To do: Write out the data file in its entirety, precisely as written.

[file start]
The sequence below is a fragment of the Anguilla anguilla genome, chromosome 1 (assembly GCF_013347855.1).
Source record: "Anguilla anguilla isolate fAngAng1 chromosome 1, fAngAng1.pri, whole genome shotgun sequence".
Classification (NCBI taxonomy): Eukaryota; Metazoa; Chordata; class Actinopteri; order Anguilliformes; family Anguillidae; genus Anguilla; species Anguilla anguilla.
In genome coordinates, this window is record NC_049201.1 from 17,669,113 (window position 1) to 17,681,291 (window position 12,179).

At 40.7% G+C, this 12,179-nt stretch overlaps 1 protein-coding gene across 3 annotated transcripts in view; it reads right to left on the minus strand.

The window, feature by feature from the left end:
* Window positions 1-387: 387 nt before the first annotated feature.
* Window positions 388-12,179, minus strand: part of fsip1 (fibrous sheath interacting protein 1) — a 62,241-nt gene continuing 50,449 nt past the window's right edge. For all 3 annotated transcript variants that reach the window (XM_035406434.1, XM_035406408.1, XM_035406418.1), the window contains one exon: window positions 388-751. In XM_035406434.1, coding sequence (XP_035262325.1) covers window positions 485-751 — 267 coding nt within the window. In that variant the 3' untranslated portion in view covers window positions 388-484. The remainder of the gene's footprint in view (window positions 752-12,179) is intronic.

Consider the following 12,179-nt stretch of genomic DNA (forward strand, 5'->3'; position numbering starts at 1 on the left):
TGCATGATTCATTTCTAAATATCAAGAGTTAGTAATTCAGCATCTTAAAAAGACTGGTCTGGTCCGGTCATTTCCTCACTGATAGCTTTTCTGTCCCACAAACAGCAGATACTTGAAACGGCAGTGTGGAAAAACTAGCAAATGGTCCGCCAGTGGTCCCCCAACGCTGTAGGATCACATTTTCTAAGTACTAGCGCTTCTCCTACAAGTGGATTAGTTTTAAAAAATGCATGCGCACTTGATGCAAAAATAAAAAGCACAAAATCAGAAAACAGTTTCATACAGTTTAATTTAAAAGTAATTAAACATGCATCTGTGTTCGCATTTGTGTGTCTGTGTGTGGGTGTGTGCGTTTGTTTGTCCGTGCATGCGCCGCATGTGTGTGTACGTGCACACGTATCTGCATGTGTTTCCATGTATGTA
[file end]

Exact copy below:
The sequence below is a fragment of the Anguilla anguilla genome, chromosome 1 (assembly GCF_013347855.1).
Source record: "Anguilla anguilla isolate fAngAng1 chromosome 1, fAngAng1.pri, whole genome shotgun sequence".
Classification (NCBI taxonomy): Eukaryota; Metazoa; Chordata; class Actinopteri; order Anguilliformes; family Anguillidae; genus Anguilla; species Anguilla anguilla.
In genome coordinates, this window is record NC_049201.1 from 17,669,113 (window position 1) to 17,681,291 (window position 12,179).

At 40.7% G+C, this 12,179-nt stretch overlaps 1 protein-coding gene across 3 annotated transcripts in view; it reads right to left on the minus strand.

The window, feature by feature from the left end:
* Window positions 1-387: 387 nt before the first annotated feature.
* Window positions 388-12,179, minus strand: part of fsip1 (fibrous sheath interacting protein 1) — a 62,241-nt gene continuing 50,449 nt past the window's right edge. For all 3 annotated transcript variants that reach the window (XM_035406434.1, XM_035406408.1, XM_035406418.1), the window contains one exon: window positions 388-751. In XM_035406434.1, coding sequence (XP_035262325.1) covers window positions 485-751 — 267 coding nt within the window. In that variant the 3' untranslated portion in view covers window positions 388-484. The remainder of the gene's footprint in view (window positions 752-12,179) is intronic.

Consider the following 12,179-nt stretch of genomic DNA (forward strand, 5'->3'; position numbering starts at 1 on the left):
TGCATGATTCATTTCTAAATATCAAGAGTTAGTAATTCAGCATCTTAAAAAGACTGGTCTGGTCCGGTCATTTCCTCACTGATAGCTTTTCTGTCCCACAAACAGCAGATACTTGAAACGGCAGTGTGGAAAAACTAGCAAATGGTCCGCCAGTGGTCCCCCAACGCTGTAGGATCACATTTTCTAAGTACTAGCGCTTCTCCTACAAGTGGATTAGTTTTAAAAAATGCATGCGCACTTGATGCAAAAATAAAAAGCACAAAATCAGAAAACAGTTTCATACAGTTTAATTTAAAAGTAATTAAACATGCATCTGTGTTCGCATTTGTGTGTCTGTGTGTGGGTGTGTGCGTTTGTTTGTCCGTGCATGCGCCGCATGTGTGTGTACGTGCACACGTATCTGCATGTGTTTCCATGTATGTA